Filled with perceptive observations about military leaders, morale in the Confederacy, life in the Southern capital of Richmond, and a range of medical topics including the treatment of wounded, . . . Confederate surgeon Thomas Fanning Wood s wartime letters and postwar reminiscences constitute a fine addition to the roster of published firsthand testimony about the Civil War. Gary W. Gallagher The Civil War was a tragic conflict that destroyed many lives, but for those trying to save lives the tragedy was often compounded. Military doctors labored through the smoke of battle where impossible conditions and fear of infection often forced them to resort to amputation, and most operations were performed without painkillers. Thomas Fanning Wood recorded his wartime experiences as a Confederate Army surgeon, and his recollections of those events allow us to hear a distinct voice of the Civil War. As a young soldier recovering from fever at a Richmond hospital, Wood developed an interest in medicine that was encouraged by a doctor who steered him toward medical training. After only eight months of study he was made an assistant surgeon in the Third North Carolina Regiment. His narrative drawn from his memoirs, letters from the front, and articles written for his hometown newspaper presents a poignant and sometimes horrifying picture of what the Civil War physician had to face both under battlefield conditions and in urban hospitals. Wood himself spent much of his time at the front, and his vivid narrative describes both a doctor s daily activities and the campaigns he witnessed. He was present at many of the war s major engagements: he was near Stonewall Jackson when the general fell at Chancellorsville, manned a field dressing station at the foot of Culp s Hill at Gettysburg, and was one of the few survivors of the Union attack on the mule shoe at Spotsylvania when his entire division was wiped out. Wood s account also lends new insight into Jubal Early s 1864 campaigns in the Shenandoah Valley and against Washington. With its observations of medical care and training t found in standard histories of the war including a description of the examination required to become an assistant surgeon Doctor to the Front offers a unique human perspective on the Civil War. With their additional descriptions of key figures and events, Wood s recollections combine historical significance and human interest to show us ather side of that terrible conflict. The Author: Donald B. Koonce is the great-grandson of Thomas Fanning Wood and has served on the Board of Directors of the South Carolina Historical Society and the Historic Greenville Foundation. He is president of the Koonce Group, Inc., an award-winning communications company whose productions include Daybreak at the Cowpens, a documentary for the National Park Service.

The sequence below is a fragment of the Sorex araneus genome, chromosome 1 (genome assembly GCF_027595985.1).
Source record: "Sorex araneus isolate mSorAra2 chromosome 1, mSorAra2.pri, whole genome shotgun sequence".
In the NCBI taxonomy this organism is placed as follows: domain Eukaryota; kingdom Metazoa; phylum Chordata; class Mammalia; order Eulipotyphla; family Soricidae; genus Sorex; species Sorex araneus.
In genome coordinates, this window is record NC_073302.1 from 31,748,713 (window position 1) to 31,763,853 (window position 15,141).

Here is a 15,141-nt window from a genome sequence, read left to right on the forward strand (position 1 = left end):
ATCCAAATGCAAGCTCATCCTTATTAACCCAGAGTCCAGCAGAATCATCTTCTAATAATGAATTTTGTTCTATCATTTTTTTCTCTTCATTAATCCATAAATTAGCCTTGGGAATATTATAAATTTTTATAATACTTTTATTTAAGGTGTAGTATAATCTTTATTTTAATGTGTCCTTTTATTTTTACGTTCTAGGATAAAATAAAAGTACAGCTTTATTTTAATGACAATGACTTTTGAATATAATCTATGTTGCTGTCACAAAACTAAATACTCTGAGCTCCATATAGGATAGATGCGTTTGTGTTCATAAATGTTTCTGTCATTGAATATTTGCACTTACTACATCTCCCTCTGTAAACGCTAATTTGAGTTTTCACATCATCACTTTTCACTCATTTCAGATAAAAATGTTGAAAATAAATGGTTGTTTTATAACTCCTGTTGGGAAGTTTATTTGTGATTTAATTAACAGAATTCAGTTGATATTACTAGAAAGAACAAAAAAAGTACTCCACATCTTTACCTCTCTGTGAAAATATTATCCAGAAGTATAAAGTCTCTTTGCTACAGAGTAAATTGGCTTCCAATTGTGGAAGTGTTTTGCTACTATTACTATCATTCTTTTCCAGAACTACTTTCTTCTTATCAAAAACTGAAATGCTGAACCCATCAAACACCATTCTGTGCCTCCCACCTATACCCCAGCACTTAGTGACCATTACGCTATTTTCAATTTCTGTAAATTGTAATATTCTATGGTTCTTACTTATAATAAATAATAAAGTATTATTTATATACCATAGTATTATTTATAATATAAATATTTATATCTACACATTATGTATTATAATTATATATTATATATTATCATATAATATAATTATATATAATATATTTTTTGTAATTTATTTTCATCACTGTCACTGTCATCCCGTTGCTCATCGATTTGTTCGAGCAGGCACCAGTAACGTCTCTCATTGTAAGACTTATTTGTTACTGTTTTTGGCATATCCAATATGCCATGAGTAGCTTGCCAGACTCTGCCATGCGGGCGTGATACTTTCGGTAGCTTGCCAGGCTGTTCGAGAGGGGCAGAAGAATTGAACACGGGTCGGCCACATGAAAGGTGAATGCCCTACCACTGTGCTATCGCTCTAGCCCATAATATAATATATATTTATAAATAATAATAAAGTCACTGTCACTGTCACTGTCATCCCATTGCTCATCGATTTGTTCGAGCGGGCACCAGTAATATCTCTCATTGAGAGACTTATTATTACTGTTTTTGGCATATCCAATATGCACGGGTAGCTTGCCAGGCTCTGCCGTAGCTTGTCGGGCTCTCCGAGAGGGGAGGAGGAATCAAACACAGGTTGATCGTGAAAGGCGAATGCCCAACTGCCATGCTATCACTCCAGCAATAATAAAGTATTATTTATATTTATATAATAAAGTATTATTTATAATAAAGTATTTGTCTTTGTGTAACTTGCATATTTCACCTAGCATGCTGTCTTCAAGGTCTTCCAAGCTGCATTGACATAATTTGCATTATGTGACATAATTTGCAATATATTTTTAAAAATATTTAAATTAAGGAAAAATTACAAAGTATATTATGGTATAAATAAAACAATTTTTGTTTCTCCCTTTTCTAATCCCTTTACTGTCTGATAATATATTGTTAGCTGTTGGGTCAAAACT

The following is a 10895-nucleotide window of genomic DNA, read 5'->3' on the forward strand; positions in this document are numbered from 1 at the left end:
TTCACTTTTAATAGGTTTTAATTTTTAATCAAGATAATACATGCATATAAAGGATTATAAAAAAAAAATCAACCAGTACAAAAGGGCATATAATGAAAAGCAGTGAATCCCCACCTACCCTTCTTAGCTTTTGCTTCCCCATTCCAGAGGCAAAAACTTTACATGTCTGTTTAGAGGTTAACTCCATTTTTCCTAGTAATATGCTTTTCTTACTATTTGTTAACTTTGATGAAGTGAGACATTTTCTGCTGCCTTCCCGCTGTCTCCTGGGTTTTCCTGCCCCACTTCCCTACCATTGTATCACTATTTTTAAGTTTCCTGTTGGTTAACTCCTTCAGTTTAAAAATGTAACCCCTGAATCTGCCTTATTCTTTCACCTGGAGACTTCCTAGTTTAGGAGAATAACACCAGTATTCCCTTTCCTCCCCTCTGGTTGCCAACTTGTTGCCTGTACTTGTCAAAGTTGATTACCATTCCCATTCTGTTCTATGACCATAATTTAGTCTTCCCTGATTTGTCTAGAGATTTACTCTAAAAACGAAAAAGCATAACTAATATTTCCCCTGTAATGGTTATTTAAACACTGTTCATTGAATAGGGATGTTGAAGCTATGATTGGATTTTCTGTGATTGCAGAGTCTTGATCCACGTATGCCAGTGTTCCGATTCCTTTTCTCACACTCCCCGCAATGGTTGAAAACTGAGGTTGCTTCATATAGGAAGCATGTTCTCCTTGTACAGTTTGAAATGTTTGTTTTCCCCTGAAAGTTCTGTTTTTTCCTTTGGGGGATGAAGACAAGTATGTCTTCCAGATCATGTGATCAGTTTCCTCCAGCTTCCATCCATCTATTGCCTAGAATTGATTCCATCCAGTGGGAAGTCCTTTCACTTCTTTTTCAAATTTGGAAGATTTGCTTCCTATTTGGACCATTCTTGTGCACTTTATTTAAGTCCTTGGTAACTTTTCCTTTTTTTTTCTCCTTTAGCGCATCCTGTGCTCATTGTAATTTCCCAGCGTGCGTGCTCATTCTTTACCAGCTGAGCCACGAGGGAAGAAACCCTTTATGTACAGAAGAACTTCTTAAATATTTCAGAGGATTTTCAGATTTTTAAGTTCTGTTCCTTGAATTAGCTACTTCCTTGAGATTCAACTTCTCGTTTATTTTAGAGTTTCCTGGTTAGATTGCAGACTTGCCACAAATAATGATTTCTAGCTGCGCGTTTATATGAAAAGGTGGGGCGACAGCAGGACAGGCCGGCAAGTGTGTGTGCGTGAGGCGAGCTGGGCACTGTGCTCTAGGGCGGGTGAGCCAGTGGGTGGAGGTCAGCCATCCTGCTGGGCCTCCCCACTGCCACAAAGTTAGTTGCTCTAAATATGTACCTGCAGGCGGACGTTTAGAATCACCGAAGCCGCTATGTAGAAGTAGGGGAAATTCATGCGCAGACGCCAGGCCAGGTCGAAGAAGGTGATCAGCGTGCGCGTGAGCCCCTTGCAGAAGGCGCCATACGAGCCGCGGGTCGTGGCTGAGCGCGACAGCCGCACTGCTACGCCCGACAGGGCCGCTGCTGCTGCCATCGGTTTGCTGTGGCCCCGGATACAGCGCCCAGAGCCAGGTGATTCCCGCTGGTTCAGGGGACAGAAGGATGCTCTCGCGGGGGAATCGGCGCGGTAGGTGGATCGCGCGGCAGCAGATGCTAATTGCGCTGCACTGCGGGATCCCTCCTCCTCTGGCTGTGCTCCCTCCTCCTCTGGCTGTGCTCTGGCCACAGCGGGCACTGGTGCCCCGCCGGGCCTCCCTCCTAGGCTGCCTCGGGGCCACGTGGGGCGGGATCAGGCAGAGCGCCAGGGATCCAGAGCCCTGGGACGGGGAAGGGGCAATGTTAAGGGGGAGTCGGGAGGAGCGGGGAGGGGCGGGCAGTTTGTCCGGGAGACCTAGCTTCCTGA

The Author: Donald B. Koonce is the great-grandson of Thomas Fanning Wood and has served on the Board of Directors of the South Carolina Historical Society and the Historic Greenville Foundation. He is president of the Koonce Group, Inc., an award-winning communications company whose productions include Daybreak at the Cowpens, a documentary for the National Park Service.